Friday, April 29, 2005
What is an Annuity?
An annuity is a contract between you and an insurance company in which the company promises to make periodic payments to you, starting immediately or at some future time. If the payments are delayed to the future, you have a deferred annuity. If the payments start immediately, you have an immediate annuity. You buy the annuity either with a single payment or a series of payments called premiums.
Annuities come in two types: fixed and variable. With a fixed annuity, the insurance company guarantees both the rate of return and the payout. As its name implies, a variable annuity's rate of return is not stable, but varies with the stock, bond, and money market funds that you choose as investment options. There is no guarantee that you will earn any return on your investment and there is a risk that you will lose money. Unlike fixed contracts, variable annuities are securities registered with the Securities and Exchange Commission (SEC). To learn more about variable annuities, read our Investor Alert, Should You Exchange Your Variable Annuity?
What is an Equity-Indexed Annuity?
EIAs have characteristics of both fixed and variable annuities. Their return varies more than a fixed annuity, but not as much as a variable annuity
[This is NOT TRUE---An Equity Indexed Annuity is a FIXED annuity and You can NOT LOSE MONEY IN IT as long as you hold it until maturity. In fact, like every other fixed annuity, an equity indexed annuity has a minimum guarantee and you are guaranteed to make some money if you hold it until the maturity date EVEN IF THE MARKET DECLINES CONTINUOUSLY]. So EIAs give you more risk (but more potential return) than a fixed annuity but less risk (and less potential return) than a variable annuity. [Again, this is false. Since an Equity Index Annuity is Fixed, It has the SAME risk as any other fixed annuity and you can't lose money like you can in a variable annuity. Unlike traditional fixed annuities, however, there is potential to make more money without taking any market risk by using the indexing options.]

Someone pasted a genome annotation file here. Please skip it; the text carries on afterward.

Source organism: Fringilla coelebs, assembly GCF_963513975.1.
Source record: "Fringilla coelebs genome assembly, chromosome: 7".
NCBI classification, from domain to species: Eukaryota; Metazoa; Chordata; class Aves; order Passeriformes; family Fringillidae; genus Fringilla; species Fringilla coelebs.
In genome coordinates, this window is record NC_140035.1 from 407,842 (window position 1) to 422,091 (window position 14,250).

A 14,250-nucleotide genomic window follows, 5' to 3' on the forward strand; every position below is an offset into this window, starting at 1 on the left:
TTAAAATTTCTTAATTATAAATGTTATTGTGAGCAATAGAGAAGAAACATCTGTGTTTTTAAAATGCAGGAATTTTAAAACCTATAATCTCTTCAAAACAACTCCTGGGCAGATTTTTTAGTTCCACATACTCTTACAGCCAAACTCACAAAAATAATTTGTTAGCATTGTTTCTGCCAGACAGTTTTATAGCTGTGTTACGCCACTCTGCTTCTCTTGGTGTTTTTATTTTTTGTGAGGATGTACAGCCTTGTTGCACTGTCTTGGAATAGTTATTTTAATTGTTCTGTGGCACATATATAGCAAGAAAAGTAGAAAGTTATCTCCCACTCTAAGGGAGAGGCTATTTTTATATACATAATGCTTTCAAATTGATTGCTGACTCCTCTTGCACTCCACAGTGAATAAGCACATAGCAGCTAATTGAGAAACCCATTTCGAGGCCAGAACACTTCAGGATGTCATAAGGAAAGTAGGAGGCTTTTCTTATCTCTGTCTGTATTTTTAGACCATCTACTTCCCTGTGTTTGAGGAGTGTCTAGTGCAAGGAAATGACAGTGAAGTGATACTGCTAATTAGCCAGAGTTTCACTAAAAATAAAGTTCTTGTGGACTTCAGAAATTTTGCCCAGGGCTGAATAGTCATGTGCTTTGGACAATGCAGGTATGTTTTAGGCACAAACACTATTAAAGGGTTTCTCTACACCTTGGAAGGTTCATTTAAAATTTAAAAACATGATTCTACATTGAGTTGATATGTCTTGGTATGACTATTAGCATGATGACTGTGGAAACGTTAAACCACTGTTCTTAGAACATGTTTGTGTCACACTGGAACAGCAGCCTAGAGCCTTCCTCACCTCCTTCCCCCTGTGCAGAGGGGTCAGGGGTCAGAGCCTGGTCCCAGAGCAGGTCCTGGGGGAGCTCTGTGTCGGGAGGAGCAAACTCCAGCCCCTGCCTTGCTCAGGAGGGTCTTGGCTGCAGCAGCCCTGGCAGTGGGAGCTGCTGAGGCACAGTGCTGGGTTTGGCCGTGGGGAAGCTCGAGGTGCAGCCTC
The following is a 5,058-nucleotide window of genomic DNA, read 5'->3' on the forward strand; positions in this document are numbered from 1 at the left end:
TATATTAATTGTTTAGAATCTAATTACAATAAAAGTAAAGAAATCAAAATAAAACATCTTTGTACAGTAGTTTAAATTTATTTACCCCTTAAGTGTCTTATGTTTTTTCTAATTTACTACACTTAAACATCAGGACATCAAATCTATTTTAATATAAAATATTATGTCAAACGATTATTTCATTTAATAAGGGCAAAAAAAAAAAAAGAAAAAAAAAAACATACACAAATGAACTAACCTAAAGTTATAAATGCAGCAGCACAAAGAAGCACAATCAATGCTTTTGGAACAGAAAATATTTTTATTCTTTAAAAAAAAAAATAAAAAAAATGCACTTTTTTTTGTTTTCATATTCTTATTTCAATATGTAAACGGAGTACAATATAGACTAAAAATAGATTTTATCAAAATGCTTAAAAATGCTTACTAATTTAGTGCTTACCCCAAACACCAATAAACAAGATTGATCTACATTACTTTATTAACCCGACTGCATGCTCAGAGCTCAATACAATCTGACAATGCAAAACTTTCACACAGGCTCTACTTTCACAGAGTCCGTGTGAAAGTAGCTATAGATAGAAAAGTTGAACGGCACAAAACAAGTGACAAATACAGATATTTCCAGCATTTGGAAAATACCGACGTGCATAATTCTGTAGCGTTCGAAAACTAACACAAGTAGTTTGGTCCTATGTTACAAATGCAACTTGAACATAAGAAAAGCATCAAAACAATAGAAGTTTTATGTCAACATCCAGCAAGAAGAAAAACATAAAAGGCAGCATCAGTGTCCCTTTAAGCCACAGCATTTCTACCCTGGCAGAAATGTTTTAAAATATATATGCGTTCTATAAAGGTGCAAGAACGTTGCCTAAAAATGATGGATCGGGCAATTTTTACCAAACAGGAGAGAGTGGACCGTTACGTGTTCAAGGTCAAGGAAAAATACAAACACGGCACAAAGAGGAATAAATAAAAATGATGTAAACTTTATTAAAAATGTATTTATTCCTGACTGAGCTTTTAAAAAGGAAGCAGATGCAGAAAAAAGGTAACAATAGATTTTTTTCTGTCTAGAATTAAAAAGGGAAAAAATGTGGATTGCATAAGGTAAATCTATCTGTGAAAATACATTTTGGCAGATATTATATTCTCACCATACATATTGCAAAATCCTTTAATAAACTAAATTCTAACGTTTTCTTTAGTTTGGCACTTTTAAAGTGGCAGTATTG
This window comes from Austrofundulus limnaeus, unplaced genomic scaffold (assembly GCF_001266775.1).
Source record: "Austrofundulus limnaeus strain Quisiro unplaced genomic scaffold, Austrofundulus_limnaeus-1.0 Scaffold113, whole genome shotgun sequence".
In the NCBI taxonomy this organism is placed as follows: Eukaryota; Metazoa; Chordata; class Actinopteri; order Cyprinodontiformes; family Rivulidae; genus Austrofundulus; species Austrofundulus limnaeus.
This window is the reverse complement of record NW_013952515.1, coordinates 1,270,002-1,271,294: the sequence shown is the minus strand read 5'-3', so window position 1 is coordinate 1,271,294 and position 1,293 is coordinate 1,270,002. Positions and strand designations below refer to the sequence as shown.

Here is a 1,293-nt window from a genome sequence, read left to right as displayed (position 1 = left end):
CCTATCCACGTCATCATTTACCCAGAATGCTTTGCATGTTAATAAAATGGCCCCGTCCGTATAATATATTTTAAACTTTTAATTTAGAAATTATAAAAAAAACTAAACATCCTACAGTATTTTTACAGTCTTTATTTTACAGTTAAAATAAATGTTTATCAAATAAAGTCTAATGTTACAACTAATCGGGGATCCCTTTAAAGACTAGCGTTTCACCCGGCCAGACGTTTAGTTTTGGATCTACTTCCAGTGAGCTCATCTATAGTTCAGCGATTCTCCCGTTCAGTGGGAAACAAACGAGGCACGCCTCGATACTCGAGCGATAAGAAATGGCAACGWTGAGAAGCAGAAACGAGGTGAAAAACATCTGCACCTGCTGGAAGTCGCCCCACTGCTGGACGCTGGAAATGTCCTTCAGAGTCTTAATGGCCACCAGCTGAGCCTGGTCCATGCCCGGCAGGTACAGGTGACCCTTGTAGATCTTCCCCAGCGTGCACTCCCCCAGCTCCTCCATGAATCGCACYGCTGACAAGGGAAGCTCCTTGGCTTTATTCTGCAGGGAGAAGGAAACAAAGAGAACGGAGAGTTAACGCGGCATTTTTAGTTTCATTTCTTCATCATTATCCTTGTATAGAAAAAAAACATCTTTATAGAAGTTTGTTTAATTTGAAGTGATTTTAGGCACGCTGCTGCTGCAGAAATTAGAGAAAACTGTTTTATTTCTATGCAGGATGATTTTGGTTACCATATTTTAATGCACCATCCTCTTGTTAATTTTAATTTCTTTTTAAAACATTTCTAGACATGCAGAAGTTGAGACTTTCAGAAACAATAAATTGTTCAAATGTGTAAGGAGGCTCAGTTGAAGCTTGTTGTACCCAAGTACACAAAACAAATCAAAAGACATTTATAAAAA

EIAs offer a minimum guaranteed interest rate combined with an interest rate linked to a market index. Because of the guaranteed interest rate, EIAs have less market risk than variable annuities. EIAs also have the potential to earn returns better than traditional fixed annuities when the stock market is rising.
Caution! Unlike variable annuities, EIAs are typically structured so that they are not securities registered with the SEC. Nor are the sales of EIAs regulated by the SEC and NASD. This means that non-registered EIAs are not subject to the customer suitability, disclosure, and sales practice requirements that registered securities are. [VERY GREAT POINT. There are much less regulation on these vehicles. This is a cause for concern. Let me point out that the real risk is there is much less regulation on the agents who sell them. Agents do not have to be securities licensed to sell these. So therefore, a regular old life insurance agent can sell these products. This can be a problem. However, these are still annuities, which means that they are insurance products. Therefore, they fall under regulations of the insurance industry. The insurance industry is a highly regulated industry and that is at least some consolation.]
Ignorance is NOT Bliss.
For more information please visit: